momoThis is the first year they’ve made it possible for us to vote on all the animted features narrowing the choices considerably of that we’ll end up with the expected 5 in the competition. If it does nothing else, it shows us what diversity there can be from the 2D films which are not the same old little puppetdolls we get from the cgi films. Rather than the cgi viewmaster look, we have beautiful watercolors in Earnest and Celestine, the expected look from the Miyazaki oevure, amd I haven’t even gotten to A Letter to Momo.

Daily post 31 Oct 2013 12:24 am

Pinocchios and Snow Queens

- Back in 1959 Sleeping Beauty wasn’t the only animated feature to hit theaters. Universal had adapted The Snow Queen, a 1957 Soyuzmultfilm production, adding the voices of Tommy Kirk, Sandra Dee and Patty McCormick to the English language version. (Dave Fleischer got credit for “Technical Director” whatever that was.) A new score by the excellent composer Frank Skinner was added including a couple of key songs.

The original Russian film was directed by Lev Atamanov
a significant figure in the history of Russian animation. Several of his films
had been adapted and distributed to American television, including
The Golden Antelope which had received an award of merit at Cannes.

The odd bit about The Snow Queen is that it included an introduction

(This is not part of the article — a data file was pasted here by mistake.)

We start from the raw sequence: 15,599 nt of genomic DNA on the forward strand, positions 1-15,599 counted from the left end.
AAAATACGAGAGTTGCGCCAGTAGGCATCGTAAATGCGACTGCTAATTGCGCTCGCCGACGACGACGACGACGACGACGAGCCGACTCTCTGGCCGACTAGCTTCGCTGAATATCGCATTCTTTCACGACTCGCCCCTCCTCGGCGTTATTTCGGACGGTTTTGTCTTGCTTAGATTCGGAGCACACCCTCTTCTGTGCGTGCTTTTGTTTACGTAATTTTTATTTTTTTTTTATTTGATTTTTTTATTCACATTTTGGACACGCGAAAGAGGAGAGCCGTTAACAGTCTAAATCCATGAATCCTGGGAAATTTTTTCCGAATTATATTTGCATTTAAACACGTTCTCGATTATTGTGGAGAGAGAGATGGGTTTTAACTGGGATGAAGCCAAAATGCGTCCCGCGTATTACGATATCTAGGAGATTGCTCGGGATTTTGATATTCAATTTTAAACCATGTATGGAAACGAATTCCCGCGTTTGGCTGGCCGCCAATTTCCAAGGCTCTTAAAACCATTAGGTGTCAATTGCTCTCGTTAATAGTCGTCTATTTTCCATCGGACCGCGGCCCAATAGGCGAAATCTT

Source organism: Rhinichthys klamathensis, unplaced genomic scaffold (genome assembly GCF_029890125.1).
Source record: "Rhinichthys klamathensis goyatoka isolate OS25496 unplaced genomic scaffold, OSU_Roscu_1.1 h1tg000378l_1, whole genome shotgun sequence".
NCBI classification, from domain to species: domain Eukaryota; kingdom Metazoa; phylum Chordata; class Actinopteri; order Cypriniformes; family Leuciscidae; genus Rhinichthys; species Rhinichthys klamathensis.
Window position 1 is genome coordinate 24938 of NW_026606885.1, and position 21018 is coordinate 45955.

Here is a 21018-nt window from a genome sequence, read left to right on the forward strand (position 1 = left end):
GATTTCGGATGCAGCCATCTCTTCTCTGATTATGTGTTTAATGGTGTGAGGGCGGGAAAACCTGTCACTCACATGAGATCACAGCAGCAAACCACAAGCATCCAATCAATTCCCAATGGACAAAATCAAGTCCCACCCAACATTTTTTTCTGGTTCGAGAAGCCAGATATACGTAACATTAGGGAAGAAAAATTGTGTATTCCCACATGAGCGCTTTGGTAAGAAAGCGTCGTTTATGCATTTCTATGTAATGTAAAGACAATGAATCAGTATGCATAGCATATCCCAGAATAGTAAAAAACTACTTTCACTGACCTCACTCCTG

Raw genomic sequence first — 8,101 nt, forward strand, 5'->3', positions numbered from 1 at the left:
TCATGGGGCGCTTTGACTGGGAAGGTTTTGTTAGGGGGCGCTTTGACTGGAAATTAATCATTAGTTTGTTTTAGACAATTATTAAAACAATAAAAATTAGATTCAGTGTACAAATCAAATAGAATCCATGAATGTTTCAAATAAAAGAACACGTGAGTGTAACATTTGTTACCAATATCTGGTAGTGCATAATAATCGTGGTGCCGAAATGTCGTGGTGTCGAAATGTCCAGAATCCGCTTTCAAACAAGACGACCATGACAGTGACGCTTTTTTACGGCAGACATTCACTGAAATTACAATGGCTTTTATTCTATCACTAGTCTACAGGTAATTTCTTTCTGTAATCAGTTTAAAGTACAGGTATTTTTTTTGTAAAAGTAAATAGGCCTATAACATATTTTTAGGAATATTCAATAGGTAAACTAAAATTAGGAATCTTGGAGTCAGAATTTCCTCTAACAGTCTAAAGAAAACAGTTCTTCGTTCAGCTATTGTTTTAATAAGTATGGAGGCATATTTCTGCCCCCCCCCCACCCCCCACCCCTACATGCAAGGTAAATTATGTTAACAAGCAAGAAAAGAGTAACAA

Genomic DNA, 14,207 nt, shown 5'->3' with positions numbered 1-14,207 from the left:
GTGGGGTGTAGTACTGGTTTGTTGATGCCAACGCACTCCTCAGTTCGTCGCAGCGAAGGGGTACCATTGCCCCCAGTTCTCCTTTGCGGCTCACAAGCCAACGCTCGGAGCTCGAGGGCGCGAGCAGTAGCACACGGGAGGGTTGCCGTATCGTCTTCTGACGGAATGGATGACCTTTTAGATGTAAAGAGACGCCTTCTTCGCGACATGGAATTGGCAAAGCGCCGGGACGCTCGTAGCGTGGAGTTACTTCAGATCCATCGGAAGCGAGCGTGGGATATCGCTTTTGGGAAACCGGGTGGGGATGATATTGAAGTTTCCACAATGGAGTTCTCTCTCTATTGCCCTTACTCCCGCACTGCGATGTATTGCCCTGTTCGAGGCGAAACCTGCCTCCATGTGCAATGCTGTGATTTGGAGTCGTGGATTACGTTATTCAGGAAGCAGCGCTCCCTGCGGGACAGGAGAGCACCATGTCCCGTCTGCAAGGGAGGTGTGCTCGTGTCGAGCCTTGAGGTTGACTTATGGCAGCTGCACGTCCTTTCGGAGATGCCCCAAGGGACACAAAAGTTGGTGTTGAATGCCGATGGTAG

by a narrator which was voiced by Paul Frees in the English version.
This narrator, calld “Dreamy,” walks around a statue of Hans Christian Andersen
and is flanked by a number of books.

He tells of two umbrellas he used to give Andersen his tales via dreams.

If “Dreamy” waves a black umbrella, Andersen doesn’t dream; if he waves
a colorful umbrella, the dreams are big ones.

This leads us into the very big dream, “The Snow Queen.”

The overall feel of the lethargic and talky piece is that it is very similar
to Jiminy Cricket’s appearance in Pinocchio.

a href=”http://www.michaelspornanimation.com/splog/wp-content/Q/26pan.jpg”>

The animation of “Dreamy” was very slow and, I guess, “dreamy.”
You can feel Paul Frees trying to mouth the character’s limited mouth actions
and get all the words into the time allotted. It couldn’t make for a good performance.

Comparing this to the excellent reading of Cliff Edwards, who mouthed Jiminy Cricket,
the acting in Pinocchio had to, and did, come off better.

Yet, in saying all this, I have to admit a fondness for “Dreamy.” I think it
may be that the film hit me at a very susceptible period in my young life.

Animated features I saw in this period – I was 12ish – stuck with me.

Sleeping Beauty, 1001 Arabian Nights with Mr. Magoo, 101 Dalmatians. They all mean a lot to me and have deeply affected my tastes.

Somehow, even “Dreamy” comes off in a good light.

Perhaps he used the colorful umbrella on me.

Now let’s take a look at Jiminy’s entrance in Pinocchio.

The masters at Disney, by the time they’d made Pinocchio, knew what they had to do.

A beautiful song, a great voice with a perfect performance
even though he only had one umbrella.

A real character introduced up front in all his glory.

They knew how to keep things . . .

. . . short . . .

. . . sweet . . .

. . . “dreamy.”

Now it’s all cgi for worse or worser.

Commentary 29 Oct 2013 11:46 pm

Frozen Films